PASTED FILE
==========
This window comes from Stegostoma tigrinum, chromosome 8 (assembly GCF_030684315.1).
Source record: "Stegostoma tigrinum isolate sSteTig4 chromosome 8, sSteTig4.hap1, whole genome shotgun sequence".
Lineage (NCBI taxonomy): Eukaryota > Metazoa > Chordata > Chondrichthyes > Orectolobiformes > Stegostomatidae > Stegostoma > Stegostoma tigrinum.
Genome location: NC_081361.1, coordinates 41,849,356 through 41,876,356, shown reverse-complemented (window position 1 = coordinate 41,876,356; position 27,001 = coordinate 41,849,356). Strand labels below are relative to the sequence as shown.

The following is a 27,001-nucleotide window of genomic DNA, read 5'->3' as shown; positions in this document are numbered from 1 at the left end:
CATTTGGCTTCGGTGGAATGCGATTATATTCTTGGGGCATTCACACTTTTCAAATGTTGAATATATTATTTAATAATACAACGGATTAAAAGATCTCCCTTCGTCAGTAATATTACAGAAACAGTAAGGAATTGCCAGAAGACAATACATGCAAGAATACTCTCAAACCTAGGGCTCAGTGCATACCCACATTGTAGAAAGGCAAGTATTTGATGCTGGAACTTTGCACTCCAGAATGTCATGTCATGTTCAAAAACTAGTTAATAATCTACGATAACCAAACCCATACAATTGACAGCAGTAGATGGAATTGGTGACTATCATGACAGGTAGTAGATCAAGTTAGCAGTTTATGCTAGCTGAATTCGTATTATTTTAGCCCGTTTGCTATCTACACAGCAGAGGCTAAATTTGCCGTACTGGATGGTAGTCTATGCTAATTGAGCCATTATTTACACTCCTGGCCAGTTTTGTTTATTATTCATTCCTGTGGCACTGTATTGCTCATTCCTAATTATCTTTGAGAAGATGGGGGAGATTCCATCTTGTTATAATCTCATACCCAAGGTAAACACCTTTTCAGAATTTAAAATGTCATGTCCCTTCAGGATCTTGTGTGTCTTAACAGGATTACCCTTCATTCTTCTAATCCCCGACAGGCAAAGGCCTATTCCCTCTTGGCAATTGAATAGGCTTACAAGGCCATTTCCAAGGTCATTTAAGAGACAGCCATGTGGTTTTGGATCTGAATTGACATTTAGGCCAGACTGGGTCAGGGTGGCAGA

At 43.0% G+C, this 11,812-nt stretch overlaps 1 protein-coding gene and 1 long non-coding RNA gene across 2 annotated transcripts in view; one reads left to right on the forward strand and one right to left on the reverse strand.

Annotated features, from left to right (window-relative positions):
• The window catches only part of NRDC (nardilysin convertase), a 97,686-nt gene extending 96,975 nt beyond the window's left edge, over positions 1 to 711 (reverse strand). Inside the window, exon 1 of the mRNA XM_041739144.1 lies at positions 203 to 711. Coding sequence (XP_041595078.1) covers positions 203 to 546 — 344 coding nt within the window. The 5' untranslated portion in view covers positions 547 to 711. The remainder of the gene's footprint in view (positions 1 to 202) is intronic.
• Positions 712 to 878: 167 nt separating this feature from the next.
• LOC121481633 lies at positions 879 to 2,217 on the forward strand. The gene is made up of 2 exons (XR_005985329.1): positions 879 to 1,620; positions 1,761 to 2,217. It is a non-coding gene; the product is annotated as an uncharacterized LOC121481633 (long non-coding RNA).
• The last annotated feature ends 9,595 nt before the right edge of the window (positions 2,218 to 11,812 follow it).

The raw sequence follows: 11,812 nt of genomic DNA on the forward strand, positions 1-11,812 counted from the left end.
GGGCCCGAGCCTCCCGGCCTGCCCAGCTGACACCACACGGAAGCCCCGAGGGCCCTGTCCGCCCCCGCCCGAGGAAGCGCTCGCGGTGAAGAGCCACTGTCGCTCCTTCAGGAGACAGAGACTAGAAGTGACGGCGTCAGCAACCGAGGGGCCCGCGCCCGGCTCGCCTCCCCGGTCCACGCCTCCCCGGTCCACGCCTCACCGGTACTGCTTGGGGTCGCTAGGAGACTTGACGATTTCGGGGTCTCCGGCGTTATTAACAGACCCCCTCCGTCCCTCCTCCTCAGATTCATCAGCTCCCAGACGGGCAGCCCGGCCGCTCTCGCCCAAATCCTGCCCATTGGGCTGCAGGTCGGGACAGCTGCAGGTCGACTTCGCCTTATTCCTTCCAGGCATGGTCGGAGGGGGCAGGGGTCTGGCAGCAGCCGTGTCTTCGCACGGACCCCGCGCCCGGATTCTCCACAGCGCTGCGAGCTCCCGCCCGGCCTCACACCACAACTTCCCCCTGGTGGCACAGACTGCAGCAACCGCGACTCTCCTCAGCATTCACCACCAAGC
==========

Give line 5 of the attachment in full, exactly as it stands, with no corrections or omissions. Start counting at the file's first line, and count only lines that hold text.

The following is a 27,001-nucleotide window of genomic DNA, read 5'->3' as shown; positions in this document are numbered from 1 at the left end: